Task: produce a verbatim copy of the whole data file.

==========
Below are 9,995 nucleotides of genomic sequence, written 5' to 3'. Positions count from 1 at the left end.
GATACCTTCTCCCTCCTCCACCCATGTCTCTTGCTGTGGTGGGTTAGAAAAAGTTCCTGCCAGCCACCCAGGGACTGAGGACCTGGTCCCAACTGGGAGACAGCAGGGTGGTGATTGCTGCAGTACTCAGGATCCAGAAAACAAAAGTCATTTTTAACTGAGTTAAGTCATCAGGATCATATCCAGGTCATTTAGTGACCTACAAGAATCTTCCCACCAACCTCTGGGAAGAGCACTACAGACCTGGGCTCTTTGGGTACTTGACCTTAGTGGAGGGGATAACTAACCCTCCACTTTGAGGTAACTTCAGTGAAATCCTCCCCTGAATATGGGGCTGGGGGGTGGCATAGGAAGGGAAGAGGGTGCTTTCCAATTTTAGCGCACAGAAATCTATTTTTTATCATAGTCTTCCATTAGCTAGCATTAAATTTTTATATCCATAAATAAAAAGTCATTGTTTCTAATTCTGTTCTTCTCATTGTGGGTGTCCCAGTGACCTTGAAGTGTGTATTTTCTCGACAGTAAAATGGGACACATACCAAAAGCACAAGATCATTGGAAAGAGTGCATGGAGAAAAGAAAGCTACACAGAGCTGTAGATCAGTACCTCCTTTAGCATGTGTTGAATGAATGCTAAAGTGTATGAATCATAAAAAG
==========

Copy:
Below are 9,995 nucleotides of genomic sequence, written 5' to 3'. Positions count from 1 at the left end.
GATACCTTCTCCCTCCTCCACCCATGTCTCTTGCTGTGGTGGGTTAGAAAAAGTTCCTGCCAGCCACCCAGGGACTGAGGACCTGGTCCCAACTGGGAGACAGCAGGGTGGTGATTGCTGCAGTACTCAGGATCCAGAAAACAAAAGTCATTTTTAACTGAGTTAAGTCATCAGGATCATATCCAGGTCATTTAGTGACCTACAAGAATCTTCCCACCAACCTCTGGGAAGAGCACTACAGACCTGGGCTCTTTGGGTACTTGACCTTAGTGGAGGGGATAACTAACCCTCCACTTTGAGGTAACTTCAGTGAAATCCTCCCCTGAATATGGGGCTGGGGGGTGGCATAGGAAGGGAAGAGGGTGCTTTCCAATTTTAGCGCACAGAAATCTATTTTTTATCATAGTCTTCCATTAGCTAGCATTAAATTTTTATATCCATAAATAAAAAGTCATTGTTTCTAATTCTGTTCTTCTCATTGTGGGTGTCCCAGTGACCTTGAAGTGTGTATTTTCTCGACAGTAAAATGGGACACATACCAAAAGCACAAGATCATTGGAAAGAGTGCATGGAGAAAAGAAAGCTACACAGAGCTGTAGATCAGTACCTCCTTTAGCATGTGTTGAATGAATGCTAAAGTGTATGAATCATAAAAAG